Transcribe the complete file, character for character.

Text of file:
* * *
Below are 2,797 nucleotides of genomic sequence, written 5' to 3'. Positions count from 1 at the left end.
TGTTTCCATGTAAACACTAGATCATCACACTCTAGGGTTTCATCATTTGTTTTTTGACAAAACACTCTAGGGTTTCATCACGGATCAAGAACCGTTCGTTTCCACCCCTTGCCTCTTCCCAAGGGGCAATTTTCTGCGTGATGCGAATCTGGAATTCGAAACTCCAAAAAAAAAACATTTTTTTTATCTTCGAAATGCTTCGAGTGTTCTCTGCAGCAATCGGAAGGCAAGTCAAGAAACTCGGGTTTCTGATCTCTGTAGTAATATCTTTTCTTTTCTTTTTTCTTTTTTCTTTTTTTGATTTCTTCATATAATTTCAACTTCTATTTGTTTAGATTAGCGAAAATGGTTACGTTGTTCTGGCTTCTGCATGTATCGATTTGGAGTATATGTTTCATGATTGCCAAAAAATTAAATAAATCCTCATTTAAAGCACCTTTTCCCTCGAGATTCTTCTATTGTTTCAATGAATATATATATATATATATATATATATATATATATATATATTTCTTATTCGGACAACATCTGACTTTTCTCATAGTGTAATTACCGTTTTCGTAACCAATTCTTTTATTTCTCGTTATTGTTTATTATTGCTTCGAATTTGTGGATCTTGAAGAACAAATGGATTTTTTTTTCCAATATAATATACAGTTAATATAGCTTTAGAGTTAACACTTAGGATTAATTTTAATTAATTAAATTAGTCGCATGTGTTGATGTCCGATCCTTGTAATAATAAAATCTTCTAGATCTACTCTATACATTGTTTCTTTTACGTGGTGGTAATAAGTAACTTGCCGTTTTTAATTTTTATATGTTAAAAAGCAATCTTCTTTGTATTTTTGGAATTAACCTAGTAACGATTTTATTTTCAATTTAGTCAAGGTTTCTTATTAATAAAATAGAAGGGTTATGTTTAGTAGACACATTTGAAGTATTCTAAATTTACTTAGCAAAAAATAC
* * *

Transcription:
Below are 2,797 nucleotides of genomic sequence, written 5' to 3'. Positions count from 1 at the left end.
TGTTTCCATGTAAACACTAGATCATCACACTCTAGGGTTTCATCATTTGTTTTTTGACAAAACACTCTAGGGTTTCATCACGGATCAAGAACCGTTCGTTTCCACCCCTTGCCTCTTCCCAAGGGGCAATTTTCTGCGTGATGCGAATCTGGAATTCGAAACTCCAAAAAAAAAACATTTTTTTTATCTTCGAAATGCTTCGAGTGTTCTCTGCAGCAATCGGAAGGCAAGTCAAGAAACTCGGGTTTCTGATCTCTGTAGTAATATCTTTTCTTTTCTTTTTTCTTTTTTCTTTTTTTGATTTCTTCATATAATTTCAACTTCTATTTGTTTAGATTAGCGAAAATGGTTACGTTGTTCTGGCTTCTGCATGTATCGATTTGGAGTATATGTTTCATGATTGCCAAAAAATTAAATAAATCCTCATTTAAAGCACCTTTTCCCTCGAGATTCTTCTATTGTTTCAATGAATATATATATATATATATATATATATATATATATATATATTTCTTATTCGGACAACATCTGACTTTTCTCATAGTGTAATTACCGTTTTCGTAACCAATTCTTTTATTTCTCGTTATTGTTTATTATTGCTTCGAATTTGTGGATCTTGAAGAACAAATGGATTTTTTTTTCCAATATAATATACAGTTAATATAGCTTTAGAGTTAACACTTAGGATTAATTTTAATTAATTAAATTAGTCGCATGTGTTGATGTCCGATCCTTGTAATAATAAAATCTTCTAGATCTACTCTATACATTGTTTCTTTTACGTGGTGGTAATAAGTAACTTGCCGTTTTTAATTTTTATATGTTAAAAAGCAATCTTCTTTGTATTTTTGGAATTAACCTAGTAACGATTTTATTTTCAATTTAGTCAAGGTTTCTTATTAATAAAATAGAAGGGTTATGTTTAGTAGACACATTTGAAGTATTCTAAATTTACTTAGCAAAAAATAC